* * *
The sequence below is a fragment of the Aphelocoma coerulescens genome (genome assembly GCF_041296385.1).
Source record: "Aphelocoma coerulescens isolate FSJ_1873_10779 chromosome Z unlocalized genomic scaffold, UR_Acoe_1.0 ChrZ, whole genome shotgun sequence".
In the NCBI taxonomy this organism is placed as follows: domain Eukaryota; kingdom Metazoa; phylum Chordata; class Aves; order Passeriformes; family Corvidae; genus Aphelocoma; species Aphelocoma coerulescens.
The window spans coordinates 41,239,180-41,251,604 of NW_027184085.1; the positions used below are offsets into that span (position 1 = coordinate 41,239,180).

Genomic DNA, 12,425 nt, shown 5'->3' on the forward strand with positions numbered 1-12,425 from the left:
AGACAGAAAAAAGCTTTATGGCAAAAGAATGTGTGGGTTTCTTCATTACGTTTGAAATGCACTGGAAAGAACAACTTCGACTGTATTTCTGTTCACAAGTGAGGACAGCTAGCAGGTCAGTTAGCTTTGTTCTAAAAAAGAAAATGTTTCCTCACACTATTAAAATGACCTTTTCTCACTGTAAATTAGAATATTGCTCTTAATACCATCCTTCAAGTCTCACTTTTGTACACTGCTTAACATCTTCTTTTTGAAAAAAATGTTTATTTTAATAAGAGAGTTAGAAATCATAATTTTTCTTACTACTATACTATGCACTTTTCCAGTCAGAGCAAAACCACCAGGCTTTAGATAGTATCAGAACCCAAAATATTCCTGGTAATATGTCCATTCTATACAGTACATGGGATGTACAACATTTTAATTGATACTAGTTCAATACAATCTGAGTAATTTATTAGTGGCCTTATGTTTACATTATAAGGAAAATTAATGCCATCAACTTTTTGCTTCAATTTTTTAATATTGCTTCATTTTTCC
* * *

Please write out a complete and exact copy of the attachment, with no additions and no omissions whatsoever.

The sequence below is a fragment of the Aphelocoma coerulescens genome (genome assembly GCF_041296385.1).
Source record: "Aphelocoma coerulescens isolate FSJ_1873_10779 chromosome Z unlocalized genomic scaffold, UR_Acoe_1.0 ChrZ, whole genome shotgun sequence".
In the NCBI taxonomy this organism is placed as follows: domain Eukaryota; kingdom Metazoa; phylum Chordata; class Aves; order Passeriformes; family Corvidae; genus Aphelocoma; species Aphelocoma coerulescens.
The window spans coordinates 41,239,180-41,251,604 of NW_027184085.1; the positions used below are offsets into that span (position 1 = coordinate 41,239,180).

Genomic DNA, 12,425 nt, shown 5'->3' on the forward strand with positions numbered 1-12,425 from the left:
AGACAGAAAAAAGCTTTATGGCAAAAGAATGTGTGGGTTTCTTCATTACGTTTGAAATGCACTGGAAAGAACAACTTCGACTGTATTTCTGTTCACAAGTGAGGACAGCTAGCAGGTCAGTTAGCTTTGTTCTAAAAAAGAAAATGTTTCCTCACACTATTAAAATGACCTTTTCTCACTGTAAATTAGAATATTGCTCTTAATACCATCCTTCAAGTCTCACTTTTGTACACTGCTTAACATCTTCTTTTTGAAAAAAATGTTTATTTTAATAAGAGAGTTAGAAATCATAATTTTTCTTACTACTATACTATGCACTTTTCCAGTCAGAGCAAAACCACCAGGCTTTAGATAGTATCAGAACCCAAAATATTCCTGGTAATATGTCCATTCTATACAGTACATGGGATGTACAACATTTTAATTGATACTAGTTCAATACAATCTGAGTAATTTATTAGTGGCCTTATGTTTACATTATAAGGAAAATTAATGCCATCAACTTTTTGCTTCAATTTTTTAATATTGCTTCATTTTTCC